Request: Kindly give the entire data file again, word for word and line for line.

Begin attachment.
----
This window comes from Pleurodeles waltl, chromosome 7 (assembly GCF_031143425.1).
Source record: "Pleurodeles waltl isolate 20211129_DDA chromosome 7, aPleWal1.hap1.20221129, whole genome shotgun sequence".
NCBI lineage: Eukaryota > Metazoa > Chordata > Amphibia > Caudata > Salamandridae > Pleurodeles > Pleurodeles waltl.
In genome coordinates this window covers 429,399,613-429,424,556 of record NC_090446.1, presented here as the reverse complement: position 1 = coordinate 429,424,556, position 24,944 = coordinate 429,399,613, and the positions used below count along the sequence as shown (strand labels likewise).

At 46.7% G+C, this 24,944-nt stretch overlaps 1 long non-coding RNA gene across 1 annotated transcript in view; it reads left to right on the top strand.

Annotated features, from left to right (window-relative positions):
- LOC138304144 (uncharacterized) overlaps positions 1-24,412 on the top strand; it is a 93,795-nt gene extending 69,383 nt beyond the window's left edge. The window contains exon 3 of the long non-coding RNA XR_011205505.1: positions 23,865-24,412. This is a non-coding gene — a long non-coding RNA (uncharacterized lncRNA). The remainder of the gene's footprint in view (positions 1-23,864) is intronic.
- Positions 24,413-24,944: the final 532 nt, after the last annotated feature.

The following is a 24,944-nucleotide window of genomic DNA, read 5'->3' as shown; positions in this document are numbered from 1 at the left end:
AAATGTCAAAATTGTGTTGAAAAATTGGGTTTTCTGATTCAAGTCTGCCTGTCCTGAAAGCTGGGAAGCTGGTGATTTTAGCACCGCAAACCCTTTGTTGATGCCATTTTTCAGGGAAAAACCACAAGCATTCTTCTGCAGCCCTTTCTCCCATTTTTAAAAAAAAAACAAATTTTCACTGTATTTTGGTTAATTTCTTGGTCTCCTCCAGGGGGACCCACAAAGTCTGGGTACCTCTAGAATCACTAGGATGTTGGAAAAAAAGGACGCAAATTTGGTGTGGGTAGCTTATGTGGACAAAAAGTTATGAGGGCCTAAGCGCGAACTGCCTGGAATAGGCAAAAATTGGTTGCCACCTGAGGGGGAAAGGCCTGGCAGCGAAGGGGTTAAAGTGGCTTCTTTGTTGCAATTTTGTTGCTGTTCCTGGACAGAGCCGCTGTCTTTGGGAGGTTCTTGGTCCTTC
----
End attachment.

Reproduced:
This window comes from Pleurodeles waltl, chromosome 7 (assembly GCF_031143425.1).
Source record: "Pleurodeles waltl isolate 20211129_DDA chromosome 7, aPleWal1.hap1.20221129, whole genome shotgun sequence".
NCBI lineage: Eukaryota > Metazoa > Chordata > Amphibia > Caudata > Salamandridae > Pleurodeles > Pleurodeles waltl.
In genome coordinates this window covers 429,399,613-429,424,556 of record NC_090446.1, presented here as the reverse complement: position 1 = coordinate 429,424,556, position 24,944 = coordinate 429,399,613, and the positions used below count along the sequence as shown (strand labels likewise).

At 46.7% G+C, this 24,944-nt stretch overlaps 1 long non-coding RNA gene across 1 annotated transcript in view; it reads left to right on the top strand.

Annotated features, from left to right (window-relative positions):
- LOC138304144 (uncharacterized) overlaps positions 1-24,412 on the top strand; it is a 93,795-nt gene extending 69,383 nt beyond the window's left edge. The window contains exon 3 of the long non-coding RNA XR_011205505.1: positions 23,865-24,412. This is a non-coding gene — a long non-coding RNA (uncharacterized lncRNA). The remainder of the gene's footprint in view (positions 1-23,864) is intronic.
- Positions 24,413-24,944: the final 532 nt, after the last annotated feature.

The following is a 24,944-nucleotide window of genomic DNA, read 5'->3' as shown; positions in this document are numbered from 1 at the left end:
AAATGTCAAAATTGTGTTGAAAAATTGGGTTTTCTGATTCAAGTCTGCCTGTCCTGAAAGCTGGGAAGCTGGTGATTTTAGCACCGCAAACCCTTTGTTGATGCCATTTTTCAGGGAAAAACCACAAGCATTCTTCTGCAGCCCTTTCTCCCATTTTTAAAAAAAAAACAAATTTTCACTGTATTTTGGTTAATTTCTTGGTCTCCTCCAGGGGGACCCACAAAGTCTGGGTACCTCTAGAATCACTAGGATGTTGGAAAAAAAGGACGCAAATTTGGTGTGGGTAGCTTATGTGGACAAAAAGTTATGAGGGCCTAAGCGCGAACTGCCTGGAATAGGCAAAAATTGGTTGCCACCTGAGGGGGAAAGGCCTGGCAGCGAAGGGGTTAAAGTGGCTTCTTTGTTGCAATTTTGTTGCTGTTCCTGGACAGAGCCGCTGTCTTTGGGAGGTTCTTGGTCCTTC